Home/Rod Dreher/Fine Print On Queer Dog Parks

Fine Print On Queer Dog Parks

Behold, the violence inherent in the system. (Spiky and I/Shutterstock)

The three heroic academic pranksters who published a number of fake papers in Grievance Studies journals have made the academic reviewers’ comments on their papers public. They make for fantastic reading.

Here are excerpts from reviewers’ comments on the (fake) paper examining dogs humping each other in a dog park from the perspective of  “queer performativity” and “feminist geography”:

page 9 – the human subjects are afforded anonymity and not asked about income, etc for ethical reasons. yet, the author as researcher intruded into the dogs’ spaces to examine and record genitalia. I realize this was necessary to the project, but could the author acknowledge/explain/justify this (arguably, anthropocentric) difference? Indicating that it was necessary to the research would suffice but at least the difference should be acknowledged.

In other words, the reviewer is worried that the author of the paper might have invaded the private spaces of dogs humping each other at the dog park.


page 22 and the definition of “oppressed dog”: it is reductive and inaccurate to say that the only dogs that are oppressed are those that “were engaging in queer behaviour.” I understand the point that the author wants to highlight with the specific definition in the analysis from Taylor here, but all animals are oppressed/made vulnerable by their legal non-subjectivity and personhood status, even those companion and humanized animals such as dogs who are favourably treated. To not at least mention and then bracket this if need be seems too abrupt of an analysis. I would strongly encourage the author to nuance this statement or better yet, reconsider using Taylor’s definition of oppression, for as the author notes, it doesn’t make sense to exclude the raped female dogs.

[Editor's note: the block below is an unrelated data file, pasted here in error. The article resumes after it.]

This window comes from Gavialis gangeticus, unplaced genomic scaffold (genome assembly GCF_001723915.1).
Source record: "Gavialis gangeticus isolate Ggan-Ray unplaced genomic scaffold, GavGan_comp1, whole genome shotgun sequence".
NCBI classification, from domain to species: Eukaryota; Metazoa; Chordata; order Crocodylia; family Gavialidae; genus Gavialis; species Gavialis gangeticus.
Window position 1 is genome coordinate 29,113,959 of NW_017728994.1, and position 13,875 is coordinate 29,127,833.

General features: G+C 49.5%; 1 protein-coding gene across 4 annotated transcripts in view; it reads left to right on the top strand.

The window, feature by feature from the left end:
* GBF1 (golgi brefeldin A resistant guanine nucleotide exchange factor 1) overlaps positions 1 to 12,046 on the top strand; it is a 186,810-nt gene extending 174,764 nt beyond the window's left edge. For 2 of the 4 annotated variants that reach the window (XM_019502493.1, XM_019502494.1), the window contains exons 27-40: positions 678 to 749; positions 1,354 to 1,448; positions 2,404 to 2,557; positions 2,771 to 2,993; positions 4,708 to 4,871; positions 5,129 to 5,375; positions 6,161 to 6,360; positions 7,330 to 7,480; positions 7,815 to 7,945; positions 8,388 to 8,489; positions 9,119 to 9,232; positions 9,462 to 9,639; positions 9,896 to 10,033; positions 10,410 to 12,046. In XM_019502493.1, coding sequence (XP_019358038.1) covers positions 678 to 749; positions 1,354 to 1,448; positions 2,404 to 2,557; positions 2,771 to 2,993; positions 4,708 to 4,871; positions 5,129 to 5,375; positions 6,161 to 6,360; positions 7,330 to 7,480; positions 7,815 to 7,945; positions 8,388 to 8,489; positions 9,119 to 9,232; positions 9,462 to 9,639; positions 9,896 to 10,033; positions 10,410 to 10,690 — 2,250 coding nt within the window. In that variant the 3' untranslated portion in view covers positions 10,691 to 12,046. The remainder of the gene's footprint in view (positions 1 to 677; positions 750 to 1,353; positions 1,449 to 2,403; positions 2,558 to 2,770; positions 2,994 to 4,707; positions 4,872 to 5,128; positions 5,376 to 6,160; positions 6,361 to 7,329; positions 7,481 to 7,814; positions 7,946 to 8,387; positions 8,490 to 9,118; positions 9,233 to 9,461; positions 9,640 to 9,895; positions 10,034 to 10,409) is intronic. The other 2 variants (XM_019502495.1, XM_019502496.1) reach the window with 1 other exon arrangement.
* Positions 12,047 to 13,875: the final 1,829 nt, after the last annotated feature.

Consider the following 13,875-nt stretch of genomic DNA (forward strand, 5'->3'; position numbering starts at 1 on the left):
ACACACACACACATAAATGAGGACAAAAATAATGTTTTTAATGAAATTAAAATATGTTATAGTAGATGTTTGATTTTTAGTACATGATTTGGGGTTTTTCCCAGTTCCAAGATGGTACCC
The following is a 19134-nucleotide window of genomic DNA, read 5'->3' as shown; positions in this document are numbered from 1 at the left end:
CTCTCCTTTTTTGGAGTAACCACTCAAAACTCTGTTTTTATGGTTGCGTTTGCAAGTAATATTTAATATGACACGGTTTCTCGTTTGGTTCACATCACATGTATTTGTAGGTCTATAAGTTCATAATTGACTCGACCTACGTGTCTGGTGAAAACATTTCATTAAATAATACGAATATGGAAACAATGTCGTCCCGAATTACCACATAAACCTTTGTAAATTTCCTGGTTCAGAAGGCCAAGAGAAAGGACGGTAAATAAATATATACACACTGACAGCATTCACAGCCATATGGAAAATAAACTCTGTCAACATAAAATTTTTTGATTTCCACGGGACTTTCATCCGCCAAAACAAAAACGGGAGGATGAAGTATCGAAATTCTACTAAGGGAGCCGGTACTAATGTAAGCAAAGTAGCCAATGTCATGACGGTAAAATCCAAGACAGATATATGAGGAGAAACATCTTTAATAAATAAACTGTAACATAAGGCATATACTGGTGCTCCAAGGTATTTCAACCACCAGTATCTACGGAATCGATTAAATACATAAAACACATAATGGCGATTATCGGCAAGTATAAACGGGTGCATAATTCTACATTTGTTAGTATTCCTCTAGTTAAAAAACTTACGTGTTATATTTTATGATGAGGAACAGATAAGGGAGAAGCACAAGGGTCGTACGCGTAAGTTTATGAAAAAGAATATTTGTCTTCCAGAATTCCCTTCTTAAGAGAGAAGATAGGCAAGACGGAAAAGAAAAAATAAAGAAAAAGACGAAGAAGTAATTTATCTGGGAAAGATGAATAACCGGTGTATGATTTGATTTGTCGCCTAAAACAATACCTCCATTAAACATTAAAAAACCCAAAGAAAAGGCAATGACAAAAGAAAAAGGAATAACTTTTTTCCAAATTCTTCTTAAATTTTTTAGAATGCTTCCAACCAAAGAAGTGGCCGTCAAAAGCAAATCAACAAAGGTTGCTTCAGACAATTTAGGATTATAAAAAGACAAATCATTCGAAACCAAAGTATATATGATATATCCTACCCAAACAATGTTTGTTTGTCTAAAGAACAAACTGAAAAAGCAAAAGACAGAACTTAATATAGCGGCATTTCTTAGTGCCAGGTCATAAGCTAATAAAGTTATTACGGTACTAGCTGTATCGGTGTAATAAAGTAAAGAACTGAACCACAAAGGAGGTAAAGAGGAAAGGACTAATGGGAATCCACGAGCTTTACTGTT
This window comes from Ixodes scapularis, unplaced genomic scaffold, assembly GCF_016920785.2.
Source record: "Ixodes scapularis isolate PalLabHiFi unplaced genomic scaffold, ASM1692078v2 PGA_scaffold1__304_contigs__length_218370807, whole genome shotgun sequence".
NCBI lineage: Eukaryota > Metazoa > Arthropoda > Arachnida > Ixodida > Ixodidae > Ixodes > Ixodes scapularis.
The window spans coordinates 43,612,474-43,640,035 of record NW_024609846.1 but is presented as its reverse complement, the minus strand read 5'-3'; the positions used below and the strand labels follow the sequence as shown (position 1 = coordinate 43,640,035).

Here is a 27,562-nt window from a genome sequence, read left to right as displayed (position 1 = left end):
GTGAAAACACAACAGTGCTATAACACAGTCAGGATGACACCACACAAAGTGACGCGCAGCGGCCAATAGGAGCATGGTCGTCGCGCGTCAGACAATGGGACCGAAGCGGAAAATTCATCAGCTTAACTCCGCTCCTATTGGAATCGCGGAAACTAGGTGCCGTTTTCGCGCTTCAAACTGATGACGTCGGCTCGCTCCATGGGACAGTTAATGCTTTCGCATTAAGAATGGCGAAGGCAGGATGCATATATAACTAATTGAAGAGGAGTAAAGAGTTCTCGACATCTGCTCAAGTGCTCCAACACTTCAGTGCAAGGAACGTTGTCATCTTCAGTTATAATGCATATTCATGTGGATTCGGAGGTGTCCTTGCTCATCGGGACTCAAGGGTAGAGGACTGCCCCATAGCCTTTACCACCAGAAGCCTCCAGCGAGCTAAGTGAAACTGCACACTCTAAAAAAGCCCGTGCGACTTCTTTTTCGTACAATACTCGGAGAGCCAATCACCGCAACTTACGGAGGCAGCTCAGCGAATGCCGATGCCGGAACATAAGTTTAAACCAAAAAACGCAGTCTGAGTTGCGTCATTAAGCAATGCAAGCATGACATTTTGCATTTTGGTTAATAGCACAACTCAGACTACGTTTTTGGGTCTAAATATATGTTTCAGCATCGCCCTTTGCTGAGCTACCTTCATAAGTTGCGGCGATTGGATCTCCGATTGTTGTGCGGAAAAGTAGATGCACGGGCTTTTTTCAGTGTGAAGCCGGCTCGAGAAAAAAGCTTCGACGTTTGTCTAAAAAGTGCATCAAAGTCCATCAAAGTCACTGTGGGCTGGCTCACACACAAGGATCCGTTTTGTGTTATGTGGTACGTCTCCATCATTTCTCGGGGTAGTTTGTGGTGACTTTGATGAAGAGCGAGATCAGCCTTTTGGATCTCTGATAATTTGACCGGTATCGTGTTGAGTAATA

The second substantive point relates to Question 3’s discussion about dog fur colour. Could the author introduce this question with some mention of the literature exposing the tight correlation between race and species, but then consider why fur colour does not seem to matter from her observations? Is colour variation within dogs as a species (as opposed to humans as a species) not thereby racialized in the author’s informed opinion because perhaps the species difference is already so highly constitutive/reflective of racial anxieties?

I am not making any of this up.

about the author

Rod Dreher is a senior editor at The American Conservative. A veteran of three decades of magazine and newspaper journalism, he has also written three New York Times bestsellers—Live Not By Lies, The Benedict Option, and The Little Way of Ruthie Lemingas well as Crunchy Cons and How Dante Can Save Your Life. Dreher lives in Baton Rouge, La.

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